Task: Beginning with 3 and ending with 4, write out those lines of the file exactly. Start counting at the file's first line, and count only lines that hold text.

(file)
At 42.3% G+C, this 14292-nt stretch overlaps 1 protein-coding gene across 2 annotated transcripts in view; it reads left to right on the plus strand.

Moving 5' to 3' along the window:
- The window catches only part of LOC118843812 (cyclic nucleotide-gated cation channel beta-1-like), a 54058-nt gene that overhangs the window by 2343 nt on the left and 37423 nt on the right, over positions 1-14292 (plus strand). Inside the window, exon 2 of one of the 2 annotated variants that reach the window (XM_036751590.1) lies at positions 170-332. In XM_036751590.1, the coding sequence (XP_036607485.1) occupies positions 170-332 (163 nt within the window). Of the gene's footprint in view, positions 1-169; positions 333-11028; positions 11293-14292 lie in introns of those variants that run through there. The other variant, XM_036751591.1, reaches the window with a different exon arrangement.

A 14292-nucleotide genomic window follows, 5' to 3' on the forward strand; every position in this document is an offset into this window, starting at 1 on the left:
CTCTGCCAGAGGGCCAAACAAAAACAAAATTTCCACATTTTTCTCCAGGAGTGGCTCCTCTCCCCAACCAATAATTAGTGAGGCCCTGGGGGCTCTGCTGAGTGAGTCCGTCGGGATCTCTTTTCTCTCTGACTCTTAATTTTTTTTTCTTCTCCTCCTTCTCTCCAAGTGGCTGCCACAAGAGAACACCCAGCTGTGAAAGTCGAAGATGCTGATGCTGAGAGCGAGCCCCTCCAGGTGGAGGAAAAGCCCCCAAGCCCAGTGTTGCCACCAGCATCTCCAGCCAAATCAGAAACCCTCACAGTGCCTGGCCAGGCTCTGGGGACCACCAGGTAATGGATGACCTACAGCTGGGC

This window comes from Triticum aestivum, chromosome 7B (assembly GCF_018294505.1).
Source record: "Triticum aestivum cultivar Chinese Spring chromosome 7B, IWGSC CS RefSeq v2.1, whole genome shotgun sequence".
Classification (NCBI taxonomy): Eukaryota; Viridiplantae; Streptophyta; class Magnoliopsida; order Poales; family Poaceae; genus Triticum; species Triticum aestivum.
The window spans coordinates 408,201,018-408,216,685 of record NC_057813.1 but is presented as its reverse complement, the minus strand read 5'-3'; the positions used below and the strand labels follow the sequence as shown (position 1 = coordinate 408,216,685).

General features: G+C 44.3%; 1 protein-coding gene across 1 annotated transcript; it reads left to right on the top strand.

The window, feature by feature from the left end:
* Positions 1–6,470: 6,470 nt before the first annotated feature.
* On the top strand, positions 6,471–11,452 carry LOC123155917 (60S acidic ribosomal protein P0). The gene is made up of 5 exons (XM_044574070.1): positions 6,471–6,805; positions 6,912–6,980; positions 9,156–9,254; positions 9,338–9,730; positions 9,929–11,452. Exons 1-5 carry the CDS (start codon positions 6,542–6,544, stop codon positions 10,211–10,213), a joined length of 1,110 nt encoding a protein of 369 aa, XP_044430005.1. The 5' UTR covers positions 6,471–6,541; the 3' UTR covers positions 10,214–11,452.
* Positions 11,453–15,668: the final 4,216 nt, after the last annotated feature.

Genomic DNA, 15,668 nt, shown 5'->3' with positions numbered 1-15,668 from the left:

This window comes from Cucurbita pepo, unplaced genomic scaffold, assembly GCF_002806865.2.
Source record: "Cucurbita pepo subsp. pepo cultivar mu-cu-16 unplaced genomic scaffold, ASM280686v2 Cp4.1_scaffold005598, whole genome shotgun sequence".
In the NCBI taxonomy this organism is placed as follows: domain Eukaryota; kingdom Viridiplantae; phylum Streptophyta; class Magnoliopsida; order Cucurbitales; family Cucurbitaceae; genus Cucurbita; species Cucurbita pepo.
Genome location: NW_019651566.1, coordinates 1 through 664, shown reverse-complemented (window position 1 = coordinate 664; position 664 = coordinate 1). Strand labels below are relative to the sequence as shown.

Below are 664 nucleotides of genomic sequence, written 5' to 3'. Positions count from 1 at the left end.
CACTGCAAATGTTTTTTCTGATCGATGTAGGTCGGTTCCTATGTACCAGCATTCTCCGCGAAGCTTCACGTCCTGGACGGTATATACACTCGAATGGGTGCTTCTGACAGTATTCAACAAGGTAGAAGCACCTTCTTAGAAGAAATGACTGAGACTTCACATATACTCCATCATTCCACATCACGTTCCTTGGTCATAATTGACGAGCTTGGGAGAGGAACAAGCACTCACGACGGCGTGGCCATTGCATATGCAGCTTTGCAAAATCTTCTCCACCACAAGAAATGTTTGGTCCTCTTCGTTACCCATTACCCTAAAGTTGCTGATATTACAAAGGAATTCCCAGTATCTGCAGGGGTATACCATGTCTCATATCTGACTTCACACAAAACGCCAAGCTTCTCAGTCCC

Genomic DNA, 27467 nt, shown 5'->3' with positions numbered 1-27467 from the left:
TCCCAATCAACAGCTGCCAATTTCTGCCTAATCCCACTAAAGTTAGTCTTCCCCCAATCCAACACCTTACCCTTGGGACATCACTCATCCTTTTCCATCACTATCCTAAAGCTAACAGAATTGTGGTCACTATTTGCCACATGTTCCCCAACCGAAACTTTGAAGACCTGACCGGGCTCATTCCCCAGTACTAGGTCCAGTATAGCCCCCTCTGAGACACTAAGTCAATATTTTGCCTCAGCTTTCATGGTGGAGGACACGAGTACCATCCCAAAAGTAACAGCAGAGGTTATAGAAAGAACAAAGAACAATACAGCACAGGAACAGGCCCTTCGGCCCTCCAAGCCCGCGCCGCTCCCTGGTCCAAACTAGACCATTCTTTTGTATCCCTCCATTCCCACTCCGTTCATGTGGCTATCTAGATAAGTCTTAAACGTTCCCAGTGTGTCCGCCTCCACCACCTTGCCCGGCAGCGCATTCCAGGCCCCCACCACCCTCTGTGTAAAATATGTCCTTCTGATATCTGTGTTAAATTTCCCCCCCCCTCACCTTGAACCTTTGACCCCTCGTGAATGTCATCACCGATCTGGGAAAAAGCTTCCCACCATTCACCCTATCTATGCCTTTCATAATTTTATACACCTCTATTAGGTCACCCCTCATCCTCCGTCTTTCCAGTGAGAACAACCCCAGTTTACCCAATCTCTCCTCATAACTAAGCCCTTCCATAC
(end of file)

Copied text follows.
- The window catches only part of LOC118843812 (cyclic nucleotide-gated cation channel beta-1-like), a 54058-nt gene that overhangs the window by 2343 nt on the left and 37423 nt on the right, over positions 1-14292 (plus strand). Inside the window, exon 2 of one of the 2 annotated variants that reach the window (XM_036751590.1) lies at positions 170-332. In XM_036751590.1, the coding sequence (XP_036607485.1) occupies positions 170-332 (163 nt within the window). Of the gene's footprint in view, positions 1-169; positions 333-11028; positions 11293-14292 lie in introns of those variants that run through there. The other variant, XM_036751591.1, reaches the window with a different exon arrangement.

A 14292-nucleotide genomic window follows, 5' to 3' on the forward strand; every position in this document is an offset into this window, starting at 1 on the left: